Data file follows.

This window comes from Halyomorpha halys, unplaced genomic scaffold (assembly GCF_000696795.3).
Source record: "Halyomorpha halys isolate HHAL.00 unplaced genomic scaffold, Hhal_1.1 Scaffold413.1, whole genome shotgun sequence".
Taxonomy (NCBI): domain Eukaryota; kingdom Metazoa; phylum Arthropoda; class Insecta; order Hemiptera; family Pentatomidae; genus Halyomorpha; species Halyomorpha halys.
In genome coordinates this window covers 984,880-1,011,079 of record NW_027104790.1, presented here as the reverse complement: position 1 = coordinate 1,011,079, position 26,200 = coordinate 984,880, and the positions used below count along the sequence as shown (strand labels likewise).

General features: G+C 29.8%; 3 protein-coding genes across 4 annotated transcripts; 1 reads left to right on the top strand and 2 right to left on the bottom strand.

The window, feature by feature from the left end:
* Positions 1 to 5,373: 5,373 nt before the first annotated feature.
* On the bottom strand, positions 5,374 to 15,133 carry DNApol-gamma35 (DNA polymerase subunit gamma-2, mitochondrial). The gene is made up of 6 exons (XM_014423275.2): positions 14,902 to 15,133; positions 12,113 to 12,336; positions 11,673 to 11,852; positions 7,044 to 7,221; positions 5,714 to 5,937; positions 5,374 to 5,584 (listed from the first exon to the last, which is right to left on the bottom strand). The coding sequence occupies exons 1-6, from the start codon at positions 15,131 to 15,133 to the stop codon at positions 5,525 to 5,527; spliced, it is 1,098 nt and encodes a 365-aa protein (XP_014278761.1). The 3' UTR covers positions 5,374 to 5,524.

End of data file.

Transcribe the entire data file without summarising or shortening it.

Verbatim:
This window comes from Halyomorpha halys, unplaced genomic scaffold (assembly GCF_000696795.3).
Source record: "Halyomorpha halys isolate HHAL.00 unplaced genomic scaffold, Hhal_1.1 Scaffold413.1, whole genome shotgun sequence".
Taxonomy (NCBI): domain Eukaryota; kingdom Metazoa; phylum Arthropoda; class Insecta; order Hemiptera; family Pentatomidae; genus Halyomorpha; species Halyomorpha halys.
In genome coordinates this window covers 984,880-1,011,079 of record NW_027104790.1, presented here as the reverse complement: position 1 = coordinate 1,011,079, position 26,200 = coordinate 984,880, and the positions used below count along the sequence as shown (strand labels likewise).

General features: G+C 29.8%; 3 protein-coding genes across 4 annotated transcripts; 1 reads left to right on the top strand and 2 right to left on the bottom strand.

The window, feature by feature from the left end:
* Positions 1 to 5,373: 5,373 nt before the first annotated feature.
* On the bottom strand, positions 5,374 to 15,133 carry DNApol-gamma35 (DNA polymerase subunit gamma-2, mitochondrial). The gene is made up of 6 exons (XM_014423275.2): positions 14,902 to 15,133; positions 12,113 to 12,336; positions 11,673 to 11,852; positions 7,044 to 7,221; positions 5,714 to 5,937; positions 5,374 to 5,584 (listed from the first exon to the last, which is right to left on the bottom strand). The coding sequence occupies exons 1-6, from the start codon at positions 15,131 to 15,133 to the stop codon at positions 5,525 to 5,527; spliced, it is 1,098 nt and encodes a 365-aa protein (XP_014278761.1). The 3' UTR covers positions 5,374 to 5,524.